When I was caring for QiQi, I did remember to check his age and gender; furthermore, I checked into his feelings a lot. The one big aspect is that I completely forgot to check his body condition. After all, he had been outside for three days, and other than checking for external injuries, which I also knew literally nothing about and what they looked like, I looked at nothing else. The condition of the pigeon, if neglected, may play into role the other consequences resulting from other factors; some are as serious as the pigeon’s death.
Injuries and illnesses obviously and directly relate to the condition of the pigeon. Too bad that the proper standards for this is somewhere in the middle of the continuum, like some of the other ones. This means the opposite sides are both mistakes, leading up to the place where it’s done right.
Usually, some forget to check the pigeon for injuries and illnesses. They may think that after looking at the exterior, it’s all good. But I think they forget the pigeon isn’t hollow. It has an inside, which you can’t look at just from looking at it.
Or others check the pigeon so much, to no avail, that the pigeon has changes in behavior. A few examples are eating less, refusing to drink water, or in the case of baby pigeons, to die from stress. Of course, not eating and drinking enough can also be fatal if the behavior persists.
I was the kind who forgot to do research and somehow forgot that pigeons can be sick too. To me, QiQi seemed just fine, waddling around every time I let him out, eating, drinking, and even looking like he was going to start flying soon. But I was not a proper and good caretaker, forgetting to do something that is probably the most basic part of having this kind of bird to take care of.
Then, of course, the pigeon needs to eat. This is when the matter of knowing the condition matters. Giving pigeons the wrong type of food is detrimental to it. If you don’t evaluate the factors such as the age and body condition of the pigeon, you will probably get it wrong. For instance, feeding a newborn pigeon lettuce, nuts, and seeds probably isn’t the best choice. Actually, it is the worst thing you could give to such a small pigeon since it can’t really… grind the food itself.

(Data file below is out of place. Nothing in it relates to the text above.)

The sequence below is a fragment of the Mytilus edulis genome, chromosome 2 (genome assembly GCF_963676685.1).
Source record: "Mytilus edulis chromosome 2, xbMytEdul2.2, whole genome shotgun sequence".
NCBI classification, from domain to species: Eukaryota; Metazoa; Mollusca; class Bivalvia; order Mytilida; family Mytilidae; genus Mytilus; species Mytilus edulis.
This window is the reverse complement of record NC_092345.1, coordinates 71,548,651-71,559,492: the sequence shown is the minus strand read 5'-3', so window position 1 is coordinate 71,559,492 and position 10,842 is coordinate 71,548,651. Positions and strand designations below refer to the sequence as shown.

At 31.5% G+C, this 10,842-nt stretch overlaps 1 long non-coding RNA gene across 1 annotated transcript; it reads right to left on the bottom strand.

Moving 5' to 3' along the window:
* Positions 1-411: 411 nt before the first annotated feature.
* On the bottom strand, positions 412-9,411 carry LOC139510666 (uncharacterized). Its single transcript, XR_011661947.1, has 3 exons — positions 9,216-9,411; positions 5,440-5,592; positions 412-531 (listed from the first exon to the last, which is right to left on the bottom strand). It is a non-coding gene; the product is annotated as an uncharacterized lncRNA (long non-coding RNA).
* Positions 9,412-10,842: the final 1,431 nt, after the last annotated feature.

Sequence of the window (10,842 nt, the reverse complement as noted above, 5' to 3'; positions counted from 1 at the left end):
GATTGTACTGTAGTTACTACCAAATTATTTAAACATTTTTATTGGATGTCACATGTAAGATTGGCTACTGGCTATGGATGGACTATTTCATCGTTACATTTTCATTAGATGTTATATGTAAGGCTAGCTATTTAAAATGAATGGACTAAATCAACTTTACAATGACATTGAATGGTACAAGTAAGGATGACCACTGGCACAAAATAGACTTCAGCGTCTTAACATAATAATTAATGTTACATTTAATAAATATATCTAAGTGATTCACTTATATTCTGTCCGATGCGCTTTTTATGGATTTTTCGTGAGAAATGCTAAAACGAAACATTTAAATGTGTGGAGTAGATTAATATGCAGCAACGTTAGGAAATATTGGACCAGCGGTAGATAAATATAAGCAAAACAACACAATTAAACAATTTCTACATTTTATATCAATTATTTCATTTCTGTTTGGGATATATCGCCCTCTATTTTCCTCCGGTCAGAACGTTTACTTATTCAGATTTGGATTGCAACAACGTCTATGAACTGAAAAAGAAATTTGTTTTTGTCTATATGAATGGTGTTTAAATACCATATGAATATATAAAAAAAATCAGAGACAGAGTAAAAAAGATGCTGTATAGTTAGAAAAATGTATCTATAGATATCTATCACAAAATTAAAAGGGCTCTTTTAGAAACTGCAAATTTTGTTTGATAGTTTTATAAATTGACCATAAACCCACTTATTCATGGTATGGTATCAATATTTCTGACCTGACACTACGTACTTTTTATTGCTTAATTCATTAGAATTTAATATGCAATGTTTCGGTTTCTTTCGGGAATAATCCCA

Even if the type of food given is right, feeding it too much can also become a problem. The pigeon’s crop will harden, it may not digest the food properly, and you probably will continue overfeeding it, which can lead to health problems later on. If you don’t feed enough, pretty soon it is going to start squawking for you to feed it again, which is just a lot more work for both you and the bird, since you have to go around all day giving it food and it has to call out all day for you to feed it.
Usually, an aspect overlooked in this area is the way you are feeding the pigeon, which once again relates to the condition of the pigeon. It is generally okay to feed baby pigeons with a syringe, since you cannot really feed it the way a parent would—giving the pigeon from the mouth directly to it by fitting the pigeon’s beak into your mouth—which sounds both weird and gross, I presume. But one of the biggest mistakes made by amateur caretakers of pigeons is using a syringe to feed even adult pigeons. This may result in the pigeon refusing to eat, or depending on you to get the food in its mouth. Pigeons are supposed to know how to peck seeds from the ground and eat by itself. In other words, do not treat it as if it is always a baby (a mistake made by parents in this generation).
The same mistakes go with giving the pigeon water, with a few more. If the pigeon drinks too much water, it may aspirate. If it does not stay hydrated, it may lead to illnesses and/or death. Then there is how you are giving the water to the pigeon. Really small babies probably don’t know how to sip water by themselves, while adults usually do. Usually people forget to check if the pigeon knows how to drink by itself or not, and just assume it does or does not. This can lead to problems of all sorts. As an ideal example, the owners of a pigeon always use a syringe to squirt water into the baby’s mouth. When they go on long leave and cannot bring the pigeon along, they leave it at their house, leaving a large amount of water in a tray so the bird can drink by itself. The “only” problem is that they forget that the pigeon does not know how to drink water on its own. So, the pigeon dies a few days later from dehydration.